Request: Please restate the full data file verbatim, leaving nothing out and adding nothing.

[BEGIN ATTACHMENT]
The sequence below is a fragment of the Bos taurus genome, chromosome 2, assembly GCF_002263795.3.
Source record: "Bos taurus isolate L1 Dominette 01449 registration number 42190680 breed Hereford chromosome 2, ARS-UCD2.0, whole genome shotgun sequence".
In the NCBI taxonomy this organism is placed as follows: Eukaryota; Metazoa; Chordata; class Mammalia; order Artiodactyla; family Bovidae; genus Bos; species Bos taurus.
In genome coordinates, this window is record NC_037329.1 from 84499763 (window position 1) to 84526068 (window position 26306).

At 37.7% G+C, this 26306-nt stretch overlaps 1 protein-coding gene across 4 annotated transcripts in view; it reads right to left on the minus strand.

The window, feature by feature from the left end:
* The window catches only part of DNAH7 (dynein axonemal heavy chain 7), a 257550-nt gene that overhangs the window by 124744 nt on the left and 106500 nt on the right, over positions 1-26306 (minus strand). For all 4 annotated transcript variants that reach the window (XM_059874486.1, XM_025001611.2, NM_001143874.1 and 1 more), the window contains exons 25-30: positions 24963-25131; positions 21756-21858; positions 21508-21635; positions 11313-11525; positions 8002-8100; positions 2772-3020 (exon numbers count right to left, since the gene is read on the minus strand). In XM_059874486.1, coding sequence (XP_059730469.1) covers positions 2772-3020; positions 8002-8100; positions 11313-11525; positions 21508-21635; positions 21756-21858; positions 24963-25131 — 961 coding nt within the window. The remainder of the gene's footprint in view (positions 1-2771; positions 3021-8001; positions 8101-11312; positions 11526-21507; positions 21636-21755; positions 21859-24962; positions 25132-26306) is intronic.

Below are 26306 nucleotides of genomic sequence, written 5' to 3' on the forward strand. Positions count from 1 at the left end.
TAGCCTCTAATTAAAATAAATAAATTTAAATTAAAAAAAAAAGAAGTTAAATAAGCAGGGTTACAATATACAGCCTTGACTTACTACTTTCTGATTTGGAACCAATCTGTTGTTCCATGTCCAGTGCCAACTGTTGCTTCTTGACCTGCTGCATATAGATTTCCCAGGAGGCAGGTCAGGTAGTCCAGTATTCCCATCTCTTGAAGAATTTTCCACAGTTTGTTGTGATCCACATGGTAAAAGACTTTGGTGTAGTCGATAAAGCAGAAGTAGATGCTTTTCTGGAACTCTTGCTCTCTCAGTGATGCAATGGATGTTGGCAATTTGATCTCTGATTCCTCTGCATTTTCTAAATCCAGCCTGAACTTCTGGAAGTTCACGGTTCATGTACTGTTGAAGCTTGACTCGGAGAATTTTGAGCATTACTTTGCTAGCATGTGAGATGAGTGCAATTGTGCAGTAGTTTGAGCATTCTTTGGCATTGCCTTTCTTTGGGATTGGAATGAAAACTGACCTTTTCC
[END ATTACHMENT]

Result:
The sequence below is a fragment of the Bos taurus genome, chromosome 2, assembly GCF_002263795.3.
Source record: "Bos taurus isolate L1 Dominette 01449 registration number 42190680 breed Hereford chromosome 2, ARS-UCD2.0, whole genome shotgun sequence".
In the NCBI taxonomy this organism is placed as follows: Eukaryota; Metazoa; Chordata; class Mammalia; order Artiodactyla; family Bovidae; genus Bos; species Bos taurus.
In genome coordinates, this window is record NC_037329.1 from 84499763 (window position 1) to 84526068 (window position 26306).

At 37.7% G+C, this 26306-nt stretch overlaps 1 protein-coding gene across 4 annotated transcripts in view; it reads right to left on the minus strand.

The window, feature by feature from the left end:
* The window catches only part of DNAH7 (dynein axonemal heavy chain 7), a 257550-nt gene that overhangs the window by 124744 nt on the left and 106500 nt on the right, over positions 1-26306 (minus strand). For all 4 annotated transcript variants that reach the window (XM_059874486.1, XM_025001611.2, NM_001143874.1 and 1 more), the window contains exons 25-30: positions 24963-25131; positions 21756-21858; positions 21508-21635; positions 11313-11525; positions 8002-8100; positions 2772-3020 (exon numbers count right to left, since the gene is read on the minus strand). In XM_059874486.1, coding sequence (XP_059730469.1) covers positions 2772-3020; positions 8002-8100; positions 11313-11525; positions 21508-21635; positions 21756-21858; positions 24963-25131 — 961 coding nt within the window. The remainder of the gene's footprint in view (positions 1-2771; positions 3021-8001; positions 8101-11312; positions 11526-21507; positions 21636-21755; positions 21859-24962; positions 25132-26306) is intronic.

Below are 26306 nucleotides of genomic sequence, written 5' to 3' on the forward strand. Positions count from 1 at the left end.
TAGCCTCTAATTAAAATAAATAAATTTAAATTAAAAAAAAAAGAAGTTAAATAAGCAGGGTTACAATATACAGCCTTGACTTACTACTTTCTGATTTGGAACCAATCTGTTGTTCCATGTCCAGTGCCAACTGTTGCTTCTTGACCTGCTGCATATAGATTTCCCAGGAGGCAGGTCAGGTAGTCCAGTATTCCCATCTCTTGAAGAATTTTCCACAGTTTGTTGTGATCCACATGGTAAAAGACTTTGGTGTAGTCGATAAAGCAGAAGTAGATGCTTTTCTGGAACTCTTGCTCTCTCAGTGATGCAATGGATGTTGGCAATTTGATCTCTGATTCCTCTGCATTTTCTAAATCCAGCCTGAACTTCTGGAAGTTCACGGTTCATGTACTGTTGAAGCTTGACTCGGAGAATTTTGAGCATTACTTTGCTAGCATGTGAGATGAGTGCAATTGTGCAGTAGTTTGAGCATTCTTTGGCATTGCCTTTCTTTGGGATTGGAATGAAAACTGACCTTTTCC